“You’ll continue to see focus on that both because there’s some federal dollars available to help with that, but [also] because it was identified even before the federal dollars as a high priority for our state,” Senate Majority Leader Andy Billig (D) said.
Billig pointed to an effort to reconnect communities in his hometown of Spokane that were divided by Interstate 90 and U.S. 395, also known as the North Spokane Corridor.
Washington State lawmakers are also counting on federal infrastructure money to help fund the replacement of a new bridge across the Columbia River to Oregon. The transportation funding package passed last year includes $1 billion for Washington’s portion of that project.
“That will be a very big issue that we want to push forward and maximize the federal dollars,” House Speaker Laurie Jinkins (D) said.
The bridge spanning Washington and Oregon is one of at least three bi-state bridge projects that are seeking federal infrastructure funding. Another, the Brent Spence Bridge connecting Kentucky and Ohio, received a visit Wednesday from President Biden, Senate Minority Leader Mitch McConnell (R-Ky.), and Govs. Andy Beshear (D) of Kentucky and Mike DeWine of (R) of Ohio to tout the money being spent to upgrade it.
In Connecticut, reducing traffic chokepoints and improving rail service are priorities of House Speaker Matt Ritter (D).
“We don’t need a complete redesign of everything,” Ritter said. “We need to really look at those critical chokepoints, No. 1, and then No. 2, [trains].”
In 2021, Connecticut Gov. Ned Lamont (D) announced a multi-billion-dollar plan, contingent on passage of the federal infrastructure law, to shave time off commuter train service to New York. Ritter said he agrees with Lamont that reducing train commute times by 10 to 20 minutes would make a big difference.
“People will use public transportation when it is convenient and when it is fast,” Ritter said.
While Democrats generally have a higher comfort level with government spending, even fiscal conservatives can get behind investments in transportation and infrastructure.
“I don’t think [it’s] the role of government to solve every problem, but at the same time you have basic needs that do need to be solved, and bridges, roads are part of those needs,” said Ellsworth, the Montana Senate president.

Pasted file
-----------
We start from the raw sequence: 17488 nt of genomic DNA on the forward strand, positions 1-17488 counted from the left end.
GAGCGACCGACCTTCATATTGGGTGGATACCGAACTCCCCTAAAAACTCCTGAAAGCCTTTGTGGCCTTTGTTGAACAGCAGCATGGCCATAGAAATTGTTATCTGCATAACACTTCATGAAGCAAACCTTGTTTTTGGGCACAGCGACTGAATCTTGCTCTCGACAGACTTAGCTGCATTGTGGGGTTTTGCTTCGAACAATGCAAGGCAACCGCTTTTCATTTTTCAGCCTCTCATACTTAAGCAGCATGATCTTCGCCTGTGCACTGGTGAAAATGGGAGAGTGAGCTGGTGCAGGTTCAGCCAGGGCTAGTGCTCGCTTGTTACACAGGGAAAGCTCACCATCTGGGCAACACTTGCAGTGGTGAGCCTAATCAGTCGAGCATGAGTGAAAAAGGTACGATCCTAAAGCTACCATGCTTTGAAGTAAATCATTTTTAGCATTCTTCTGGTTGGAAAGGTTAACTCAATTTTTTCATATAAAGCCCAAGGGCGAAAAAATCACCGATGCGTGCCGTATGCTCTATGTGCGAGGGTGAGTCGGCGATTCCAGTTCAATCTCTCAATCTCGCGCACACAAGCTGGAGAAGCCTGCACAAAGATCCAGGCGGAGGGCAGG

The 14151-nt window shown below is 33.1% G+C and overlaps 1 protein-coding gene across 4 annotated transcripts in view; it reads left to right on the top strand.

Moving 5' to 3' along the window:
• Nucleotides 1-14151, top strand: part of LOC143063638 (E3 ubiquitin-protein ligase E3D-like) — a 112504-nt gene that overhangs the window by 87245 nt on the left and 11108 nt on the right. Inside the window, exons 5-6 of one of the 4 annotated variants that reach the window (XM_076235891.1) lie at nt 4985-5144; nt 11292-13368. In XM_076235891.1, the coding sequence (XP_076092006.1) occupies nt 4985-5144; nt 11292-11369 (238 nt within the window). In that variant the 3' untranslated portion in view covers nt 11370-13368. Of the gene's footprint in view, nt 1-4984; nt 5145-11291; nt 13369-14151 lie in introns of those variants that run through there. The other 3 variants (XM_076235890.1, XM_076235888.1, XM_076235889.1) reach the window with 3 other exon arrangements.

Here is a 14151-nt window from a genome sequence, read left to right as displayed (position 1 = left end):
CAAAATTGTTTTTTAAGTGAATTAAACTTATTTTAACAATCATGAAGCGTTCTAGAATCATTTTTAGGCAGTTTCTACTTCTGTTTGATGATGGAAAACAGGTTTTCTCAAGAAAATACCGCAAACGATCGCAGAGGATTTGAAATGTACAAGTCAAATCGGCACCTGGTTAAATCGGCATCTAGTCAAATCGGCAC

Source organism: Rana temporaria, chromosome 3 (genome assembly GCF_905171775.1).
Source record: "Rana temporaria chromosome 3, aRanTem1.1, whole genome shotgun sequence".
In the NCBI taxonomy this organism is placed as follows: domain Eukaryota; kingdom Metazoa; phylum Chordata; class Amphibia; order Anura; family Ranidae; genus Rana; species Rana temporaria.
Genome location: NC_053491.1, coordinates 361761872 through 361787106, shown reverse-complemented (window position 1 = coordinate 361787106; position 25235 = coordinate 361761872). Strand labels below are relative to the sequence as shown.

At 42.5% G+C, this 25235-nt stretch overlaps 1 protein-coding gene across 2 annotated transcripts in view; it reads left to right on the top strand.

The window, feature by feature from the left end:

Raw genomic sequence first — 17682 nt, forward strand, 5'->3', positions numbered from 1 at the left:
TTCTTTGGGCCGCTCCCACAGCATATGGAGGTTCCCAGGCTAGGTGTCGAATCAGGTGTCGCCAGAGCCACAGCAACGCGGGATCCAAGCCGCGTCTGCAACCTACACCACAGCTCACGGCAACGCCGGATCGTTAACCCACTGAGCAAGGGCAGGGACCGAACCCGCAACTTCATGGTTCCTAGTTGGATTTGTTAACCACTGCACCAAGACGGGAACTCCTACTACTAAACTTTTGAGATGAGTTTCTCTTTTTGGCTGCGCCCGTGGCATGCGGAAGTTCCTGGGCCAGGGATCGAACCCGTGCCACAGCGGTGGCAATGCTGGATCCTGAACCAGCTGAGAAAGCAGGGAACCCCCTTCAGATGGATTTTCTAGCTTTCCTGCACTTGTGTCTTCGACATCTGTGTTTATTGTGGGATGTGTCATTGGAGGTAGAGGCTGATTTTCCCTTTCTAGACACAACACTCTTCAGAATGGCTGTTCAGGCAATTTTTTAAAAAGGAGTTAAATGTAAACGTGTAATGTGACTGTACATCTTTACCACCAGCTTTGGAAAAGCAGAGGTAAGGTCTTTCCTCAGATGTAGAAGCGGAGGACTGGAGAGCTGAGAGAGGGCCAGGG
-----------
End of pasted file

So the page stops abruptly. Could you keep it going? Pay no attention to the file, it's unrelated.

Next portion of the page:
Last year, Arizona lawmakers included $1 billion in the state budget for road projects, including a long-awaited expansion of Interstate 10 between Chandler and Casa Grande.
The state also applied for a $300 million federal infrastructure grant for that project, which runs through the district of Senate President Pro Tempore T.J. Shope (R).
“[Transportation is] one of the spending priorities that the Republican caucus has always been in favor of as far as getting those projects done,” Shope said. “It’s the one place you can spend money and you can actually see the result of what you spent.”
But not all infrastructure projects are above ground and visible. In Rhode Island, Senate President Dominick Ruggerio (D) wants to leverage federal infrastructure money to continue replacing lead water pipes.
“It’s a health and safety issue, it’s also an education issue for us,” Ruggerio said, noting that lead exposure in children can result in learning and behavior problems.
Last summer, Rhode Island was awarded $3.3 million from the federal infrastructure law to assist Providence Water, which estimates 11,000 of its 77,000 customers have lead service lines, with an ongoing remediation program.
But even as states prepare to make a generational investment in infrastructure, there is an acknowledgment that the federal money — while significant — will be no match for decades of disinvestment.
“We haven’t really kept pace with the need over the last 10 or 15 years, and so we have some catching up to do,” Minnesota House Majority Leader Jamie Long (D) said.